Furious 7 (2015)

Genres - Action  |   Sub-Genres - Action Thriller, Chase Movie  |   Release Date - Apr 3, 2015 (USA)  |   Run Time - 140 min.  |   Countries - Japan , United States   |   MPAA Rating - PG13
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Review by Daniel Gelb

Dom, Brian, Letty, Tej, Roman, and Hobbs are back once again. The Fast and the Furious franchise relies on a tried-and-true formula, and Furious 7 will delight its fans with almost two and a half hours of pulse-pounding action, death-defying stunts, and schmaltzy one-liners. Since debuting in 2001 with a cast full of then relatively unknown actors, the series has steadily grown into an international sensation and a cash cow for Universal.

Moviegoers are quickly introduced to a newcomer to the saga -- albeit one who's no stranger to the action circuit -- as Jason Statham enters the fray as the seemingly indestructible Deckard Shaw. Shaw's younger brother Owen was defeated and disfigured by Dom and his crew in Fast & Furious 6, and now he's out for revenge. He's a highly trained assassin, and will remind viewers more of the Terminator than anything flesh and blood. As he begins to hunt down the Furious gang one by one, Dom (Vin Diesel) receives a proposal from a mysterious government agent known as Mr. Nobody (Kurt Russell). Mr. Nobody offers the gang a chance to bring the fight to Shaw, but only if they retrieve a highly advanced piece of espionage technology, as well as rescue the hacker (Nathalie Emmanuel) who knows how to use it. What ensues is an over-the-top international manhunt full of cars being dropped from airplanes, gunfights, terrorists, and eye-popping chases. While the plot is far-fetched, to say the least, the action is the real draw. The story could have been written by an 11-year-old and the theaters would still be packed.

It's a franchise of winking ridiculousness, in which the characters take themselves far too seriously while giving you hints that they are in on the gag. Near the climax of the film, Dwayne Johnson's ultra-masculine character Hobbs is stalking through the streets of Los Angeles with a six-barreled machine gun, trying to shoot down a helicopter, while a drone armed with missiles hunts the Furious gang in their trademark muscle cars. When Letty (Michelle Rodriguez) asks if he has brought reinforcements to the fight, Hobbs barks, "Woman, I AM the cavalry." It's a moment of laugh-out-loud absurdity, and there are plenty of others throughout the wild ride of Furious 7.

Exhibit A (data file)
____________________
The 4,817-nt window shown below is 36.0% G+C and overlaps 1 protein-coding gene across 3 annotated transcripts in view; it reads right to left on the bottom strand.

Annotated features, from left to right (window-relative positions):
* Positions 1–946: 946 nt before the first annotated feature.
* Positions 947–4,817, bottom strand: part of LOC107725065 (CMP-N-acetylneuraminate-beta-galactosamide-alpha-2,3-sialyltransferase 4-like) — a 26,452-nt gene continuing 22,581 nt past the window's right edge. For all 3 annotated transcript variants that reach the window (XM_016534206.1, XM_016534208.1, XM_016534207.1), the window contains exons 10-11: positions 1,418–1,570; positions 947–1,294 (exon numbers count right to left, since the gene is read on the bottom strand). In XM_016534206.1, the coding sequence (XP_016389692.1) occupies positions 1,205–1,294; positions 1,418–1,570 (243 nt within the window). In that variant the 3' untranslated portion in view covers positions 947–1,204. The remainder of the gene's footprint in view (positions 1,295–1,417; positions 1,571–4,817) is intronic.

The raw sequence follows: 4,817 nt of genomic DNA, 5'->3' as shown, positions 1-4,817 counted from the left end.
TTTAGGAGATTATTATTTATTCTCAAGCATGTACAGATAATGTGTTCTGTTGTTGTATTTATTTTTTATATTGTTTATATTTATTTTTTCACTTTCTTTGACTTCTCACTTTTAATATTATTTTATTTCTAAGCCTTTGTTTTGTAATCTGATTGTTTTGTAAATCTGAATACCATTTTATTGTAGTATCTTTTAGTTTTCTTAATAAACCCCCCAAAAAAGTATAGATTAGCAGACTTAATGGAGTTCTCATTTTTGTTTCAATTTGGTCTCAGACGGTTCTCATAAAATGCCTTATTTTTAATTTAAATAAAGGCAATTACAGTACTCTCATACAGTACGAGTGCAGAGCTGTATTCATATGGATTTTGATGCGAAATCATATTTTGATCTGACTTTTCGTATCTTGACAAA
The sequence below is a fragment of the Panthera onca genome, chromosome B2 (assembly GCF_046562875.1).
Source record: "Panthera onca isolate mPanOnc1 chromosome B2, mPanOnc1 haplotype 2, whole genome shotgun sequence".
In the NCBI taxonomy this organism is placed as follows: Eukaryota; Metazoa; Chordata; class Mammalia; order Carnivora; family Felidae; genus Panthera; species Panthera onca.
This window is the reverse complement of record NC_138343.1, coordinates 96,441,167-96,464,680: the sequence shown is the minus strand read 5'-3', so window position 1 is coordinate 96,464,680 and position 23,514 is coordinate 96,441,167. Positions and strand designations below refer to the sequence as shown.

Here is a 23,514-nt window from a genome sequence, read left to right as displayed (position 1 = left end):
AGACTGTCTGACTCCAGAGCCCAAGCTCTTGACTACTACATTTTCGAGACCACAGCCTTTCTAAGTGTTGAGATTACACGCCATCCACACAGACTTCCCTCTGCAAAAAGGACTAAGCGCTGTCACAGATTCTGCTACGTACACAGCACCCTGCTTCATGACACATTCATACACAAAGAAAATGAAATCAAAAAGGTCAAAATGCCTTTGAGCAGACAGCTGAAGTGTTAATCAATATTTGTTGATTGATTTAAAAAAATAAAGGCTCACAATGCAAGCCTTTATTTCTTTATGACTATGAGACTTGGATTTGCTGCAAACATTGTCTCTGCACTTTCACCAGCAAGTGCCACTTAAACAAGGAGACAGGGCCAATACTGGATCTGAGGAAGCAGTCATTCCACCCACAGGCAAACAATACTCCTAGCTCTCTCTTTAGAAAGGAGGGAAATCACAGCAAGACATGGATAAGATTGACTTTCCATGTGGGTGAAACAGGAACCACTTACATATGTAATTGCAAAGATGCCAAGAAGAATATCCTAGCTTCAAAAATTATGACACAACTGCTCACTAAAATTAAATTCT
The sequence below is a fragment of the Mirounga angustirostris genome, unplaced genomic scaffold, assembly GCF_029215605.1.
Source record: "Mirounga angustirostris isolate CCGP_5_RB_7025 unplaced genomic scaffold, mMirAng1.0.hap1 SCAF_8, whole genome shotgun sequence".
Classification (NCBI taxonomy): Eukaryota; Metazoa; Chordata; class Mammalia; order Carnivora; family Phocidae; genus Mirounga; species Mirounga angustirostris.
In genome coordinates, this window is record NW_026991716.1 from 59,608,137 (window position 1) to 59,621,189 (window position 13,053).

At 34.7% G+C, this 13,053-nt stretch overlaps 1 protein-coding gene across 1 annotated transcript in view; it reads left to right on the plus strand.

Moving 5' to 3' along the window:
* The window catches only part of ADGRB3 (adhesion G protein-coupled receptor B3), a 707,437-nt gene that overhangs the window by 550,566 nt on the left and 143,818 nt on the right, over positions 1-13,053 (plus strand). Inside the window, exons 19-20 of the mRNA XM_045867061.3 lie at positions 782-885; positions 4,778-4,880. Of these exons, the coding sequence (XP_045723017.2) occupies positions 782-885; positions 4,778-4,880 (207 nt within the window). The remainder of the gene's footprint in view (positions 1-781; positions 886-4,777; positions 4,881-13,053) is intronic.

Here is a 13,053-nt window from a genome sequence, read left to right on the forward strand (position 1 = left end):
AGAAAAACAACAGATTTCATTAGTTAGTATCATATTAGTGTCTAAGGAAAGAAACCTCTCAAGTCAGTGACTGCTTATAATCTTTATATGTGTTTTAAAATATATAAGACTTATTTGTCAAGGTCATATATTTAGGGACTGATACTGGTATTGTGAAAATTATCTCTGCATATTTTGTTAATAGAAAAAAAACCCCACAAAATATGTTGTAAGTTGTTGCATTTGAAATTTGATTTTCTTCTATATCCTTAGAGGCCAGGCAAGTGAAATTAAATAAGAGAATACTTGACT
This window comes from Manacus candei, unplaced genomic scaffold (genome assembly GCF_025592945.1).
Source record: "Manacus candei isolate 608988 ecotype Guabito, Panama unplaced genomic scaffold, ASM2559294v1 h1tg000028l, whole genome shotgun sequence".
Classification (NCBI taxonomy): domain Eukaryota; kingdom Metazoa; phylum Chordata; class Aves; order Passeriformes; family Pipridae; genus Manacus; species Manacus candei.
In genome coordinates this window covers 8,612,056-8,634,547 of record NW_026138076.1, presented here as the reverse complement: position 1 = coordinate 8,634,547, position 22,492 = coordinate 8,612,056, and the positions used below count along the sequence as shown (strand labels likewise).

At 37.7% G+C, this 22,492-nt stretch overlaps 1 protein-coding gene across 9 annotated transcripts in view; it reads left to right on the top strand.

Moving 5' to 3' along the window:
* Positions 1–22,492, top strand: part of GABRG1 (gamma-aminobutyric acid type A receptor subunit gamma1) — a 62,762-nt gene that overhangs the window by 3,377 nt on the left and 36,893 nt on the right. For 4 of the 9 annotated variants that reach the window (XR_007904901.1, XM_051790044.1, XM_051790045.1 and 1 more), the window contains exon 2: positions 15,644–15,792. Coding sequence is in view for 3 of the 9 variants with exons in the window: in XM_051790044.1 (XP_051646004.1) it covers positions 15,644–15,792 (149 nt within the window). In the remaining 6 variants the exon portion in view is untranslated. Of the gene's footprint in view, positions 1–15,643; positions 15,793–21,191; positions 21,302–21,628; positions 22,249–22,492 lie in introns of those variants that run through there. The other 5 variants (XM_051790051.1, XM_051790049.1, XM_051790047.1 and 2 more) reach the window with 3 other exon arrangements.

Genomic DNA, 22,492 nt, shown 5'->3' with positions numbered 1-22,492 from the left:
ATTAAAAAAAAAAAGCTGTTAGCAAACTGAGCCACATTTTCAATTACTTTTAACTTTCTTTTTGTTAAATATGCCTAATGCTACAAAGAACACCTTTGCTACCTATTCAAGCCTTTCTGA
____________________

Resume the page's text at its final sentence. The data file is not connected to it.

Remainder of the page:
It should be noted that the film had to drastically change its tone after the tragic passing of Paul Walker during principal photography. His brothers were brought on as acting doubles, and director James Wan has carefully crafted tasteful CGI representations of the gone-too-soon star. This results in the most emotional moment in the entire series: a final goodbye between on- and offscreen pals Walker and Diesel. After the rollercoaster ride that is Furious 7, the only emotion left untapped is sorrow, and Wan wades into that one deftly with a stirring tribute to Walker in the film's last moments. There is much more substance to this movie due to these tragic circumstances, and Wan and screenwriter Chris Morgan were able to use this fact to deliver a moving farewell.

While the tagline for Furious 7 is "One Last Ride," viewers can probably expect this juggernaut to keep churning out sequels. The cast of mainstays have built a strong rapport with audiences, and the quirky roles played by Diesel, Johnson, Rodriguez, Tyrese Gibson, and Chris "Ludacris" Bridges will be able to carry things going forward.